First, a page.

Games and NLP Workshop 2020

Welcome to the Games and Natural Language Processing Workshop at the 12th Edition of the Language Resources and Evaluation Conference (LREC 2020).

Workshop date: 11 May 2020. Marseille, France. Workshop Canceled

UPDATE: Unfortunately, the Games and Natural Language Processing Workshop has been canceled. On behalf of the Games and NLP organising committee, we are sorry to be posting this message, as Games and NLP 2020 was to be the largest workshop in the series to date, covering a variety of critical and interesting research topics. We thank all authors and reviewers for the hard work they have done.

LREC 2020 has affirmed its commitment to publishing the proceedings, and therefore we are pleased to announce the workshop's accepted papers.

The Games and NLP workshop will examine the use of games and gamification for Natural Language Processing (NLP) tasks, as well as how NLP research can advance player engagement and communication within games. The workshop will have presentations of accepted papers (full, short, extended abstracts), an invited talk, and a poster and demo session. There will be a fishbowl session to explore topics emerging throughout the day, and a cocktail, cracker, & cheese reception will follow the workshop.

Important Dates:

  • *EXTENDED* 21 February 2020 11:59pm AOE (14th February 2020): Submission Deadline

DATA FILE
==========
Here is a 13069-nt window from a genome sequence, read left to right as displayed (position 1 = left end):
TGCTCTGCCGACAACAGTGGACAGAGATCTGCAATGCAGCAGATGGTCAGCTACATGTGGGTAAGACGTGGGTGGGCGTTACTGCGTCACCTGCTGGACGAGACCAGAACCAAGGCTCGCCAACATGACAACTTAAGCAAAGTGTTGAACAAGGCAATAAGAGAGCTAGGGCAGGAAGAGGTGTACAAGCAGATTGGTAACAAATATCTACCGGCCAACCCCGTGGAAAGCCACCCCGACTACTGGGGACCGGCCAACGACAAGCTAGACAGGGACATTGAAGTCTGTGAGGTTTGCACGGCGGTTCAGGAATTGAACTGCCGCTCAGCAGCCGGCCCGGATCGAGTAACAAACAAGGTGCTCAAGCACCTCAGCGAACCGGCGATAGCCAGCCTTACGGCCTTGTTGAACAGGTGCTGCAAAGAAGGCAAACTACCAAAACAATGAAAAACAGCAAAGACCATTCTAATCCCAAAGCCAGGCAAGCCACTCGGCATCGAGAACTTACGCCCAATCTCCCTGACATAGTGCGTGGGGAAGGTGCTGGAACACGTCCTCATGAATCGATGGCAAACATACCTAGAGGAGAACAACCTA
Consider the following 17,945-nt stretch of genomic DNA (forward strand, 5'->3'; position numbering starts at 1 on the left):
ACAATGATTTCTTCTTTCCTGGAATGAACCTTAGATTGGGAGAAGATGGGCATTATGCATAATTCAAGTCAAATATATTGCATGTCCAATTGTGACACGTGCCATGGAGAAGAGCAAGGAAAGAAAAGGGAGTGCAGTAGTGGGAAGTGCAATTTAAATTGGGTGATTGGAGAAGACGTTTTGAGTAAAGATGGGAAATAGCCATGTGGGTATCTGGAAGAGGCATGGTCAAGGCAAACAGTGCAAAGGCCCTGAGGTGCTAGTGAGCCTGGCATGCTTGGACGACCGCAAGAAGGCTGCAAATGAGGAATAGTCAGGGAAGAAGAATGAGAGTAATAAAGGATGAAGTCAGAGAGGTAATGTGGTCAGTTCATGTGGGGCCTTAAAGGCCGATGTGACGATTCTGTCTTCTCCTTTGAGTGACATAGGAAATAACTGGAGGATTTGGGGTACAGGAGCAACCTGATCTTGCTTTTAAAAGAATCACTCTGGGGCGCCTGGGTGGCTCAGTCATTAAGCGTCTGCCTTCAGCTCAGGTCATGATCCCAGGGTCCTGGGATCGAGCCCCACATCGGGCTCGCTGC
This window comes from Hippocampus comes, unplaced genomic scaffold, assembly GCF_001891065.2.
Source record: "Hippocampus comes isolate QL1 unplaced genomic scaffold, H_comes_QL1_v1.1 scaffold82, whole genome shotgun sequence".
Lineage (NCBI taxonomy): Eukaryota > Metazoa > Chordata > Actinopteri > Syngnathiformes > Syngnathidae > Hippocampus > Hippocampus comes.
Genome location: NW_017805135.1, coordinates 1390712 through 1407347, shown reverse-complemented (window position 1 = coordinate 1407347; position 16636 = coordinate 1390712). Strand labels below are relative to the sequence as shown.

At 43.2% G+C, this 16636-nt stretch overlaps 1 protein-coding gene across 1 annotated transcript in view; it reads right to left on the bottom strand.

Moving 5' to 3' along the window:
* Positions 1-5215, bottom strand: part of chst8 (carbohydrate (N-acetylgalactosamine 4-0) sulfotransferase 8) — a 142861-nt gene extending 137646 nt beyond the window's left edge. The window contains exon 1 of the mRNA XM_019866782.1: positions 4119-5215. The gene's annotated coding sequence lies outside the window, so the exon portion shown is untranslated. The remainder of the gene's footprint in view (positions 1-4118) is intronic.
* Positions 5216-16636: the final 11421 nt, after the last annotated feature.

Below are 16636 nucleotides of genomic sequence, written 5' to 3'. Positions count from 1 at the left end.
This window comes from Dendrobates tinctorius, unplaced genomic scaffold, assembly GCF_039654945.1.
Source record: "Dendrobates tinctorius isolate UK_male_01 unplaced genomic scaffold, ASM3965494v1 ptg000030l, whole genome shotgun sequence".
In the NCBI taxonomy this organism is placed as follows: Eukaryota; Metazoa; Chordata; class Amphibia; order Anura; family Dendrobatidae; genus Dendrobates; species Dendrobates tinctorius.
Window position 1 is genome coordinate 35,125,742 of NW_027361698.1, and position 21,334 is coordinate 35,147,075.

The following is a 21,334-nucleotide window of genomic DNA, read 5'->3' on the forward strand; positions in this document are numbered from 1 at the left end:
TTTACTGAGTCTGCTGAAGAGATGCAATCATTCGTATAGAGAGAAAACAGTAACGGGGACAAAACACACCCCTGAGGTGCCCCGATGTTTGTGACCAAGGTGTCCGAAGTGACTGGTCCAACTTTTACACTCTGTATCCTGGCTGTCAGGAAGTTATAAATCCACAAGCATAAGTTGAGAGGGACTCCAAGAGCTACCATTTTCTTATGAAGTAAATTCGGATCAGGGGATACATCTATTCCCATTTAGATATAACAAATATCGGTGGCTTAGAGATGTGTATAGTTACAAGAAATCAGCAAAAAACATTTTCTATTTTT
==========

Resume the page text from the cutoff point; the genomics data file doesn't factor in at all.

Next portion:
• 13th March 2020: Notification of Acceptance
  • *EXTENDED* 9 April 2020 11:59pm AOE (2 April 2020): Camera Ready Deadline
  • 11th May 2020: Workshop Date Workshop Canceled

Please see the full Call for Papers for more details.

Keynote: Designing Games with a Purpose with Purpose (Dr Richard A. Bartle)

Serious games aren’t intrinsically fun: designers have to use what they call “cheap, psychological tricks” to keep players engaged. Commercial games are intrinsically fun: designers use them to communicate with players as a form of artistic expression. Games with a purpose lie in between: they are intrinsically fun, but the fun is directed towards an activity which can be harnessed for ulterior effect. Such games draw on their designer’s craft rather than their art. This talk examines the implications of having to engineer the design of a game rather than shape it in pursuit of a creative vision.

Dr Richard A. Bartle is Honorary Professor of Computer Game Design at the University of Essex, UK. He is best known for having co-written in 1978 the first virtual world, MUD, and for his 1996 Player Types model which has seen widespread adoption by the MMO industry. His 2003 book, Designing Virtual Worlds, is the standard text on the subject, and he is an influential writer on all aspects of MMO design and development. In 2010, he was the first recipient of the prestigious GDC Online Game Legend award.

Questions? Please feel free to reach out to the workshop organizers: